- What would being diverse look like in my organisation? Is promoting or having a diverse workforce enough?
- How about culture, leadership, power (formal and informal)
- How can we use existing standards and methodologies to measure our diversity and inclusion practices?
- When can we say that we have become diverse? And in which levels and ways is it most important to be diverse? How can we go beyond diversity into inclusion?
- How can we advance inclusivity and avoid tokenism?
- What can organisations do to make sure that everyone is included? How can we tackle exclusion? Is there a way in which we can measure this? the importance of organisational culture
- How can we be more accountable on our diversity and inclusion practices?
- How does my/my organisation’s behavior influence others in promoting a culture that embraces cultural diversity?
Sharing experiences from:
Andres Gomez de la Torre (Care International)
Jay Goulden (Care International)
Lorriann Robinson (Co-founder of the Equity Index)
Jean Scrimgeour – Accountability Lab
Tuesday, 24 May 2022 (13:00 – 14:30 CEST)
From conversation to action: Shifting the Power
Throughout the past couple of years, our sector has been carrying out in depth reviews and participating in a wide range of conversations that have the purpose of identifying ways of addressing the systemic challenges that our sector is facing and in many cases perpetuating, particularly when it comes to replicating different forms of power imbalances, particularly when engaging with local actors.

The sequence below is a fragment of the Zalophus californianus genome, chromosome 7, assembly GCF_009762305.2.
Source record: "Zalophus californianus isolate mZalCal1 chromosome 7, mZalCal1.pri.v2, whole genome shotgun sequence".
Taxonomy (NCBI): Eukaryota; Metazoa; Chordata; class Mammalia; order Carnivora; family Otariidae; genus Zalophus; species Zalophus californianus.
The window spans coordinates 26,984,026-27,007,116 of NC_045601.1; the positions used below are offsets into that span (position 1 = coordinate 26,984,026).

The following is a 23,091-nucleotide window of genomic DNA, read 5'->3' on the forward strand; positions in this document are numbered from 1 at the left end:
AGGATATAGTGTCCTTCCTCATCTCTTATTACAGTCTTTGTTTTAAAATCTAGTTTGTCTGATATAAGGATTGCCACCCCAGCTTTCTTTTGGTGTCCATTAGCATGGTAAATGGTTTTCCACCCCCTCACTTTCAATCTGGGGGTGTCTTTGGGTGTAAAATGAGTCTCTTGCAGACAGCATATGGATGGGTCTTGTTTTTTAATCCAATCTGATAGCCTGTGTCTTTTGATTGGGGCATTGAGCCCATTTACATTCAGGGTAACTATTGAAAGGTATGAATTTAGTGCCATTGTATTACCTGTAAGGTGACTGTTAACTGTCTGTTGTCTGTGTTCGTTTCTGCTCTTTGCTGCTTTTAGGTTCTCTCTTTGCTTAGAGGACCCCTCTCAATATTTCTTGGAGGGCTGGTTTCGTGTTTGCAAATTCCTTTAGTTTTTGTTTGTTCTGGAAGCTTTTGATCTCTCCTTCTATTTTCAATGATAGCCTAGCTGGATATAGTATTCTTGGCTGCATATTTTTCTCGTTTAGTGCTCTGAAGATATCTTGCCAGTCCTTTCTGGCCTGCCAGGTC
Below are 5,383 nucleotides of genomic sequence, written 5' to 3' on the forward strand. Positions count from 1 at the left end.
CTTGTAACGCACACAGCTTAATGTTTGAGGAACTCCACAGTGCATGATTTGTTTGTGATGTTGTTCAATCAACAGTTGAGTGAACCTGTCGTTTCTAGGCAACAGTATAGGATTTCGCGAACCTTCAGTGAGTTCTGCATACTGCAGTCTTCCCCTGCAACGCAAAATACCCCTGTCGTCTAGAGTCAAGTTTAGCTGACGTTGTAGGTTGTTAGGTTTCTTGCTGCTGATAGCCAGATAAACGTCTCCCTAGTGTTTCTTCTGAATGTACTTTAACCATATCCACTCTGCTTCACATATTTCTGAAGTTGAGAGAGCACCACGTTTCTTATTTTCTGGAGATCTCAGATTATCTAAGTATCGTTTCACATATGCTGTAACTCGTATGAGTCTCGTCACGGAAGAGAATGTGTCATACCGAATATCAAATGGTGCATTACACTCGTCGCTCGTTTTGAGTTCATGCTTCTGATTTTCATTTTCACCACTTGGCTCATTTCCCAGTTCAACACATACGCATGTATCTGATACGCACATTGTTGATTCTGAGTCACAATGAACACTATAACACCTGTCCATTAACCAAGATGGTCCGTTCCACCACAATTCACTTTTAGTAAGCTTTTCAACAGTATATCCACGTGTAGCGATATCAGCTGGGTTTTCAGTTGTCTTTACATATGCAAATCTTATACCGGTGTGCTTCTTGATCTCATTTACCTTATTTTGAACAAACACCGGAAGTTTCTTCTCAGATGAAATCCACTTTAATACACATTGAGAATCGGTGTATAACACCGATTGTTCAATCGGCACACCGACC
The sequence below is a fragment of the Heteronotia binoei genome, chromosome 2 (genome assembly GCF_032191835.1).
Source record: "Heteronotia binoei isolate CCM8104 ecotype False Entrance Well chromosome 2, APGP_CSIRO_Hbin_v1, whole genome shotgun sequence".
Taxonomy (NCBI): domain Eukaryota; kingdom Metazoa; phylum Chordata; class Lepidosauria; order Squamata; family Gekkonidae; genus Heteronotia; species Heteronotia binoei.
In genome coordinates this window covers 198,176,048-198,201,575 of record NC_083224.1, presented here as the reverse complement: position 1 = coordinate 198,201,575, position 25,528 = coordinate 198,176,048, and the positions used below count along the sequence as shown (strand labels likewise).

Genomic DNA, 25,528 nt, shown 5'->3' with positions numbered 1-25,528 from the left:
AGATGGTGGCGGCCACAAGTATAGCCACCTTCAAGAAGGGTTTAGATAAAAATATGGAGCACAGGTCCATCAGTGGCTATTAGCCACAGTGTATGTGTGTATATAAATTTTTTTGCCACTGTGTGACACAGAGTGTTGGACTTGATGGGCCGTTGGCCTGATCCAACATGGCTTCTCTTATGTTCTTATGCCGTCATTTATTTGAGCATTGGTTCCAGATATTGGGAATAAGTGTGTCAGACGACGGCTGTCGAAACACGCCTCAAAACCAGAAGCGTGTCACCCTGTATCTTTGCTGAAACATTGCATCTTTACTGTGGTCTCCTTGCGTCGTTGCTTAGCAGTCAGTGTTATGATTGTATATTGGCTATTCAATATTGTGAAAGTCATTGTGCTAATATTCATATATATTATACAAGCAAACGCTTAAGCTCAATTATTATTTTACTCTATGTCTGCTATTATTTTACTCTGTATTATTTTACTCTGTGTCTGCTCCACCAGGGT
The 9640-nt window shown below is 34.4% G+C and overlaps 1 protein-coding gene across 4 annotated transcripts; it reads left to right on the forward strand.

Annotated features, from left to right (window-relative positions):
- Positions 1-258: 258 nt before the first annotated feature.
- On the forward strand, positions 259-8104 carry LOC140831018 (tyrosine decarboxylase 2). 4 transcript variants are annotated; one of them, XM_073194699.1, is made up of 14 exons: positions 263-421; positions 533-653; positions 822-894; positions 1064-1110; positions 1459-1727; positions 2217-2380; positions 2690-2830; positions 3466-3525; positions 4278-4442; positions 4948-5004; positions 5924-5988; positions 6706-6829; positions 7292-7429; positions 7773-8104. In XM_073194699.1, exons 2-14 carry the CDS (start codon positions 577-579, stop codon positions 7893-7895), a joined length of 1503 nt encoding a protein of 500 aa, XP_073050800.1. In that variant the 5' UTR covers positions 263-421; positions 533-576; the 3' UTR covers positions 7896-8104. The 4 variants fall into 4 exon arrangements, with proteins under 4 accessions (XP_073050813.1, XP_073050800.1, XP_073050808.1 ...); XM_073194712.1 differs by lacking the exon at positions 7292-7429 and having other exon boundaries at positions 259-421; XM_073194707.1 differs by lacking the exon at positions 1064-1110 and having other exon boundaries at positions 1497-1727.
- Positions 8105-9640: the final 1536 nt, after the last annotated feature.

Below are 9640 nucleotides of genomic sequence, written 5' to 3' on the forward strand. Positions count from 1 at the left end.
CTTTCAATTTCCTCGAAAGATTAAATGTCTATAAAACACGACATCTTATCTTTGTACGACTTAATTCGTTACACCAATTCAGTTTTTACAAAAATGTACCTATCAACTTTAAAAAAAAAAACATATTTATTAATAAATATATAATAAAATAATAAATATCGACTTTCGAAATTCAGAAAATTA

Our sector has recognized that we need to begin by changing our internal structures, practices and ultimately our culture to make sure that our organisations are in line with the vision of advancing towards more just and inclusive societies. Processes of self-reflection and assessment have brought willingness to change and thus make sure that we are redistributing power and advance toward more horizontal and equal relationships with our partners.
Over this past year, conversations around localisation and power shift have multiplied and are being held in different spaces and with different actors. However, these conversations are happening at different levels and thus there is a lack of coordination and common understanding on how to advance change and how we would like to transform the sector.
We all agree that power needs to be redistributed to make sure that marginalised voices are heard and so that they are the drivers of our work. But how can we do this? How can we move from conversation to action?
The objective of this session is to showcase the work that different organisations have carried out where they have challenged their way of working. CSOs will share how they have embarked on a journey where they have put people´s voices at the core of their decision-making processes. They will share their challenges and also the benefits of implementing such an approach.
The ultimate goal of this conversation is to discuss at a very personal and individual level, how can we contribute to shifting the power?
Some of the questions that participants will discuss are:
- What do we understand by shifting the power?
- What could I do differently in order for my job to be people driven?
- What are the barriers that I identify that prevent me/my organisation from moving away from the traditional top down way of working?